US buy-side traders have welcomed the impending launch of Nasdaq OMX's new PSX trading venue, with some expecting trade sizes on the platform to be at least double the current average.
In contrast to the majority of US stock exchanges which work on a price/time priority, i.e. trades with the best price that arrive first get executed first, Nasdaq PSX, which will go live on 8 October 2010, will operate under a price/size priority.
This means that the trader displaying the best price will receive fills from an incoming order based on their displayed size. For example, if there were two orders in the same stock for 6,000 shares and 4,000 shares, an incoming order of 1,000 shares would be allocated at 600 to the former order and 400 to the later.
“Our aim is to bring greater size, more liquidity and better transparency to the market. Some customers have indicated that this model may push average trade size up to around 5-600 shares,” Brian Hyndman, senior vice president, transaction services, Nasdaq OMX, told theTRADEnews.com. “PSX will ensure that market participants need not rely on having the quickest technology to get the best execution.”
Hyndman reports that the average trade size on Nasdaq OMX is around 225 shares.
According to Mark Kuzminskas, director of equity trading at buy-side firm Robeco Investment Management, the ability to trade in larger size would be “very appealing” for buy-side traders. The continued growth of high-frequency trading in the US – now estimated to account for around 70% of all trading activity – has led market operators to position their platforms in a way that rewards speed, rather than size of execution, which some claim disadvantages traditional long-only institutions.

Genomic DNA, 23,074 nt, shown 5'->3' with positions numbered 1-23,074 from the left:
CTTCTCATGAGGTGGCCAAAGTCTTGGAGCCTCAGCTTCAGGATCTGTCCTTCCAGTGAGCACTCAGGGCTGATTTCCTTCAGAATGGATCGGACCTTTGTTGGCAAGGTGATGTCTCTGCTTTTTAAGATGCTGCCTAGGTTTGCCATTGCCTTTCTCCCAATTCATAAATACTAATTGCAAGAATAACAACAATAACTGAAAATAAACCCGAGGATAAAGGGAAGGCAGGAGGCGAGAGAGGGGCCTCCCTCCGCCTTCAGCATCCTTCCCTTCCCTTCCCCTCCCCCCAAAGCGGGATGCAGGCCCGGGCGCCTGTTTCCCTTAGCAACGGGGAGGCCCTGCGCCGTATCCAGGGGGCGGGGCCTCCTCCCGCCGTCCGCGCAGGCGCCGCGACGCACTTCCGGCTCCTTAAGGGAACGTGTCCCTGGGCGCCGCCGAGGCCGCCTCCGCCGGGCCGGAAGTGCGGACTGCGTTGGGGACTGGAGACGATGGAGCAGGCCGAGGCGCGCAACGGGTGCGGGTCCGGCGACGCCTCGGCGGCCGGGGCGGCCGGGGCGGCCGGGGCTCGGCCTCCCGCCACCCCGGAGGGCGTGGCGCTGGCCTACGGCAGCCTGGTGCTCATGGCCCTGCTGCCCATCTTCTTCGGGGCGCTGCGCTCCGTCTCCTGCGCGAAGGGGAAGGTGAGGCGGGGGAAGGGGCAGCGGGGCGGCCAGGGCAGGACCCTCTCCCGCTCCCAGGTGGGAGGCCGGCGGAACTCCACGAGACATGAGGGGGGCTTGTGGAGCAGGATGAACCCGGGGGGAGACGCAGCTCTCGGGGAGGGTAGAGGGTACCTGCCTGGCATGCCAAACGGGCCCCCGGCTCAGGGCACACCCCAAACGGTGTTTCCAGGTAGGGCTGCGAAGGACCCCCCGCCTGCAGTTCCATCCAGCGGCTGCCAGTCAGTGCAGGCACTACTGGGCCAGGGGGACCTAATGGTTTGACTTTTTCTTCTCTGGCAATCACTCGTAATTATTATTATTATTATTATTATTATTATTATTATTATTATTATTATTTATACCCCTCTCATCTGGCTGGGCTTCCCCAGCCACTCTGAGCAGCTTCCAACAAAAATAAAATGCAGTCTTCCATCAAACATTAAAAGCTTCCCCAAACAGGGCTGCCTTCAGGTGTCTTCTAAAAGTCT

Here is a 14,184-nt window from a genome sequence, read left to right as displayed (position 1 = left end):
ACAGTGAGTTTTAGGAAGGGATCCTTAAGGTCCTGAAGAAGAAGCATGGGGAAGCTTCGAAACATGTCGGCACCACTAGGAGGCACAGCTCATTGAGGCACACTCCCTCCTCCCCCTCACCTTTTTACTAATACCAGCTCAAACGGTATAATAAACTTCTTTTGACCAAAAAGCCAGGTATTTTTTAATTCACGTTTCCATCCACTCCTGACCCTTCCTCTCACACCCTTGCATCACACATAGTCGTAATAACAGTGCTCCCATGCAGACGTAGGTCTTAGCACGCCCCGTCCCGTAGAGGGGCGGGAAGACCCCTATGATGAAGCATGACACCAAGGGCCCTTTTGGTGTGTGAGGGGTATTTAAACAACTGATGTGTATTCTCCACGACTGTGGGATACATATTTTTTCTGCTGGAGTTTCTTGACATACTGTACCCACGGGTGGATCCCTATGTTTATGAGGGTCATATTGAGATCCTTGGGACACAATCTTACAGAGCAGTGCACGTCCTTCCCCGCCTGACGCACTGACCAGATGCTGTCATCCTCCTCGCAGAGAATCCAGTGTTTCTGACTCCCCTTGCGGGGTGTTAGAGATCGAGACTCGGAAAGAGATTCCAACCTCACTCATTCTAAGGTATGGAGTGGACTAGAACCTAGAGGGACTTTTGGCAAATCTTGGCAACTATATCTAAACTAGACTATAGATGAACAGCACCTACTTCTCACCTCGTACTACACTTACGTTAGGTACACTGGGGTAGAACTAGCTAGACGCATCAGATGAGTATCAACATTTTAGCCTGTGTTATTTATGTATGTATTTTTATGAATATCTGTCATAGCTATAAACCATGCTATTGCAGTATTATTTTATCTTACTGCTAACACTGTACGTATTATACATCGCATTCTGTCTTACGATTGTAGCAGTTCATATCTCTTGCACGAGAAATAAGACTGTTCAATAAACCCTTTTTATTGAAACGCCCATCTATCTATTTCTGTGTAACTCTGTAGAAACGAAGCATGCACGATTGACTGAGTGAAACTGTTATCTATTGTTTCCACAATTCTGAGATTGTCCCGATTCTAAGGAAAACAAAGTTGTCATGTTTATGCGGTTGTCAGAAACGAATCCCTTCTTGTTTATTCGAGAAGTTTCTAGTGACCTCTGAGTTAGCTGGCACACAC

“In the nineties, when buy-side traders negotiated blocks for cash equities, brokers divided shares on a pro rata basis, similar to the PSX model,” said Kuzminskas. “As the model moved more towards a price/time model, this led market participants to move into the dark to avoid the associated information leakage risks. PSX is one of the first alternative methods I've seen of trying to combat the problem of smaller execution sizes on public venues.”
But Kuzminskas also notes that PSX will need to gain a critical mass to avoid suffering the same fate as block trading venues such as Pipeline and Liquidnet, which have lost market share in recent months.
“Block trading venues need a critical mass to have significant participation rates and lower volumes coupled with the proliferation of exchange-traded funds over single-stock trading seems to have impacted the market share these venues,” he said. “PSX could double or triple existing trade sizes, but I think this will differ from stock to stock and depend on building a critical mass of liquidity.”
But while admitting that deviating from the traditional price/time model could be risky, Hyndman is confident that the current market environment will make PSX a success.
“If we are successful, I'm sure other trading venues will follow suit,” he said. “There is a certain degree of risk by using a new model, but we built this after discussions with clients to determine what would be a good use of our third exchange licence.”
PSX will operate under the trading licence of Nasdaq OMX PHLX, formerly the Philadelphia Stock Exchange, which was bought by Nasdaq OMX in 2007.